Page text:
Glen Hansard was supposed to perform a concert at The Wiltern Theatre on Friday night, but instead, the Irish singer/songwriter invited the crowded venue into what felt like his own home, by the fire, for a night of lilting storytelling.
The tall, bearded Irishman, a man who quit school at the age of thirteen to busk in the streets of Dublin, played like he never left those local street corners, offering-up his heart-wrenching folk pieces and the warming stories tied to them to the crowd. Joined onstage by violinists, a cellist, backing piano, and the occasional sax and brass, Hansard shook the walls of the Wiltern with his powerful cries and roars. Raspy and gravelly, his slightly accented vocals at once cutting with their raw rasps and ever so triumphant in those softly lulled quips–Hansard didn’t even need a microphone to shake the crowd to their core, at one point ditching the mic to stand at the edge of the stage and serenade the crowd.
Stringing tales of his brow-beaten, blue-collar working father who loved to drink and spread his jovial of the bottle with others, to his quiet tales of unrequited love with New York bar maids, Hansard reiterated with punctuation his role as one of the great folk storytellers left wandering the world. After a quick dedication of “Winning Streak” to Bernie Sanders, Hansard went on to detail a trip he took to Woody Guthrie’s, where he read in one of the late singer’s journals a song about Fred Trump, Donald Trump’s father–the song, the aptly named “Vigilante,” was a more than poignant moment of reflection because of its unsubtle parallels to today’s political climate. Later covers were much more cheerful, which included a tear-jerking tribute to Gene Wilder that began as “Star Star,” and ended in a cosmically dreamy play-through of “Pure Imagination.” As the string section hummed through the song’s soul-lifting rhythms, Hansard repeated those immortalized words, beginning in a low murmur before howling out its finale in that raw vocalization of his. After a brief intermission, Hansard returned for one of the longest encores ever, and not to be outdone or to let the audience think he was out of treats, he gave a deliriously blissful cover of “Ashes to Ashes” by David Bowie. Between those lightning quick guitar plucks and strums, Hansard echoed the aching melancholy as the crowd roared along with him: “Ashes to ashes, funk to funky/We know Major Tom’s a junkie/Strung out in heaven’s high/Hitting an all-time low.”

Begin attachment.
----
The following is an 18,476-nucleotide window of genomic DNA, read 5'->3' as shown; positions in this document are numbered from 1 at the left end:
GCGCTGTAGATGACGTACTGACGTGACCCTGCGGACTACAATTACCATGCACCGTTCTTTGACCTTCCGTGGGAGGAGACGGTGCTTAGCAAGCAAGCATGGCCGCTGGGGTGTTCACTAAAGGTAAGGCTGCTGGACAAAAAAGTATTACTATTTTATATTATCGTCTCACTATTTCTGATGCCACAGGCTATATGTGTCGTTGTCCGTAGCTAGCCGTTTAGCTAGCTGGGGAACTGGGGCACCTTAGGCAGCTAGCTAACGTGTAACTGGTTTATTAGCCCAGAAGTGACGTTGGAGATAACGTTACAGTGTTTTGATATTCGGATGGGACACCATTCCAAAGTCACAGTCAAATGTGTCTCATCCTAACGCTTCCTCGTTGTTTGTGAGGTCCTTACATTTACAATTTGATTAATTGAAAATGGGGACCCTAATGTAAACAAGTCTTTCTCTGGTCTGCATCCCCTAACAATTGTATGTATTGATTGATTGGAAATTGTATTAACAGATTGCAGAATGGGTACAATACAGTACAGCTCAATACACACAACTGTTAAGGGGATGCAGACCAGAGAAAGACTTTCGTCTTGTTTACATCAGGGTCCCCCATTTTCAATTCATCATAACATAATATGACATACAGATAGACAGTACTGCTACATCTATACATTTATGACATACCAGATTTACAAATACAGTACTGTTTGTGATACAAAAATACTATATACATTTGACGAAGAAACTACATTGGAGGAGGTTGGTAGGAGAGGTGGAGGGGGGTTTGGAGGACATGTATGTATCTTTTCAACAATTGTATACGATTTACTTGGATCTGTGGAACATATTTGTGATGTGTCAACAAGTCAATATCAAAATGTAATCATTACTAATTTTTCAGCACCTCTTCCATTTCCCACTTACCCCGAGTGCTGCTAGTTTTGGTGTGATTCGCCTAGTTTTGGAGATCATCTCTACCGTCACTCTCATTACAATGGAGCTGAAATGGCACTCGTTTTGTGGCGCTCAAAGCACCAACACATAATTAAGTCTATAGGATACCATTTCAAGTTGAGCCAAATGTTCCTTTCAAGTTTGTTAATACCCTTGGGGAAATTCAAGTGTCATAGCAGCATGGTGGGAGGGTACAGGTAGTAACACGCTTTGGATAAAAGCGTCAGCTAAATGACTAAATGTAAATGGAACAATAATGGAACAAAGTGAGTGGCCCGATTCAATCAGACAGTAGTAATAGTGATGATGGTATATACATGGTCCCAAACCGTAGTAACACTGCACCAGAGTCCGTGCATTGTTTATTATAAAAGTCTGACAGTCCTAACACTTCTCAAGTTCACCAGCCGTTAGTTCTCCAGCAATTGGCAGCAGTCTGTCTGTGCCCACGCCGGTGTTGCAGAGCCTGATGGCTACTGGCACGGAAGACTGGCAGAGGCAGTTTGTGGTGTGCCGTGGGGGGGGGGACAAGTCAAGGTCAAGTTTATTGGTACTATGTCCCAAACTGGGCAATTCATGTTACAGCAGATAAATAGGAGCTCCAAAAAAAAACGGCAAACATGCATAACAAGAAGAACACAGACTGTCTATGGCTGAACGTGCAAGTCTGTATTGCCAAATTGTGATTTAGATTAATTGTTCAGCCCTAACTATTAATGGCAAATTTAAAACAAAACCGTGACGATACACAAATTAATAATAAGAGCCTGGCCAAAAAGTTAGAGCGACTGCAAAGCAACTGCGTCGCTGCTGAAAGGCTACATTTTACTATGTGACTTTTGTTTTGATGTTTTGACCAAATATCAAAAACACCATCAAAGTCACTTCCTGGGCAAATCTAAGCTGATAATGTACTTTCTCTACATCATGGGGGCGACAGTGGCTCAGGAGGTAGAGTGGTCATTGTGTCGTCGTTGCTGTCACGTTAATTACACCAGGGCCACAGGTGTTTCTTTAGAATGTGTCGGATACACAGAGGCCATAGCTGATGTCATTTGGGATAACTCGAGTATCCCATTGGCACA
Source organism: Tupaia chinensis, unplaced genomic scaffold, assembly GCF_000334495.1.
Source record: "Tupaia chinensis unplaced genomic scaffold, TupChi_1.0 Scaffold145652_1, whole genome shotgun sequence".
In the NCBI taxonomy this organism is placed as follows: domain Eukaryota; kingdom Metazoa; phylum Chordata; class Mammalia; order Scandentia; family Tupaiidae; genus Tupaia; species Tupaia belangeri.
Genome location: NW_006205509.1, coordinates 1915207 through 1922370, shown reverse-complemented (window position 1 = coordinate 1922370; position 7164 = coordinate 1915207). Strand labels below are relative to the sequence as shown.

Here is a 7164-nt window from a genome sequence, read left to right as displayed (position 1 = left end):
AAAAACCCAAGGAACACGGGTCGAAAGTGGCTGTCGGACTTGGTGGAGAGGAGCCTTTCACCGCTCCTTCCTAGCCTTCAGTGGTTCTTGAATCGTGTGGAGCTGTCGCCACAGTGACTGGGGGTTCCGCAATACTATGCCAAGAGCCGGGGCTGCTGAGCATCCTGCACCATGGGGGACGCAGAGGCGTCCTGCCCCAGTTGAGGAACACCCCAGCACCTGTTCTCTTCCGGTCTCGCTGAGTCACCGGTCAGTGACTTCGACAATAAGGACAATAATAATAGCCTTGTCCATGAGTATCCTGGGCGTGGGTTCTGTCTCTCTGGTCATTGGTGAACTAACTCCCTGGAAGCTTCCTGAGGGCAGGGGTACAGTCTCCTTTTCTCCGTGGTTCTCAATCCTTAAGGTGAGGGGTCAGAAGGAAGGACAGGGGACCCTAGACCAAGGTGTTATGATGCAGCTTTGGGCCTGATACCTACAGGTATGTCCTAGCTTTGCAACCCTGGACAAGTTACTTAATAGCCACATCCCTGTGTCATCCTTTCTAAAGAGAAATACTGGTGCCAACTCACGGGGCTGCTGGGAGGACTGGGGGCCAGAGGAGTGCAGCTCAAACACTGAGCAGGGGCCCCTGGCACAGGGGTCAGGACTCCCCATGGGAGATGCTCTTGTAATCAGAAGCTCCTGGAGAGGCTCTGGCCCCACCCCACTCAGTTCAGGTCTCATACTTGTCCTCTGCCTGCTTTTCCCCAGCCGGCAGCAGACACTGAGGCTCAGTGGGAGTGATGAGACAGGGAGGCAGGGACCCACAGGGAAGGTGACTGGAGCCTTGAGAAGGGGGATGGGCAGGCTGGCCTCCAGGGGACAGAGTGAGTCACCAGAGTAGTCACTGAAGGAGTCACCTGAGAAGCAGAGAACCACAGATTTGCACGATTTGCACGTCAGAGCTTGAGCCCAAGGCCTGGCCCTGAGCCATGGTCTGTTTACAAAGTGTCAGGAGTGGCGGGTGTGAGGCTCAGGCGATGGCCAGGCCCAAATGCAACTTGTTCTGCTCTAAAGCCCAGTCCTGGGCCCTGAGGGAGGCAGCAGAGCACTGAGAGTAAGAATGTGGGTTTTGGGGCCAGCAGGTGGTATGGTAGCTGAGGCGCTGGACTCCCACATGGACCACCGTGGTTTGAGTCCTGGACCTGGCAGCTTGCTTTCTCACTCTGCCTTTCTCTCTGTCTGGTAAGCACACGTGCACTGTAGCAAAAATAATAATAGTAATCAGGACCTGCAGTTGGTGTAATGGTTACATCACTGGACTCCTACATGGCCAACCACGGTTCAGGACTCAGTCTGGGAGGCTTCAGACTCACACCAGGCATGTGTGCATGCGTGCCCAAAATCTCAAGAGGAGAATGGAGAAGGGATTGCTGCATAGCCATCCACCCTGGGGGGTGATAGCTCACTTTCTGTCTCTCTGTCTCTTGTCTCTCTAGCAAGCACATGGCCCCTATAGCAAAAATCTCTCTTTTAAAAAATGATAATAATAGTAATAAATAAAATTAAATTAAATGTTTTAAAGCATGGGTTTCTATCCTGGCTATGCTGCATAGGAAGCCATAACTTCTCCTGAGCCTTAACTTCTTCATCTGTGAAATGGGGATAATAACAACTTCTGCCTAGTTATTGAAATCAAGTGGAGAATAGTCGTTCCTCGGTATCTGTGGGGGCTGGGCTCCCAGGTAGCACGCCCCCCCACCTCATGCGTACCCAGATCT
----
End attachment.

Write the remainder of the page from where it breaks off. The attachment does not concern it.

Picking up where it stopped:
Hansard ended the night poetically enough, inviting his bandmates back onstage with him for “Her Mercy,” and as the triumphant weeps of those strings darted back and forth, at one point descending into a foot-stomping Irish-folk medley that had the entire Wiltern dancing like they were in those Dublin streets he first played on.
Words: Steven Ward
Photography: Danielle Gornbein
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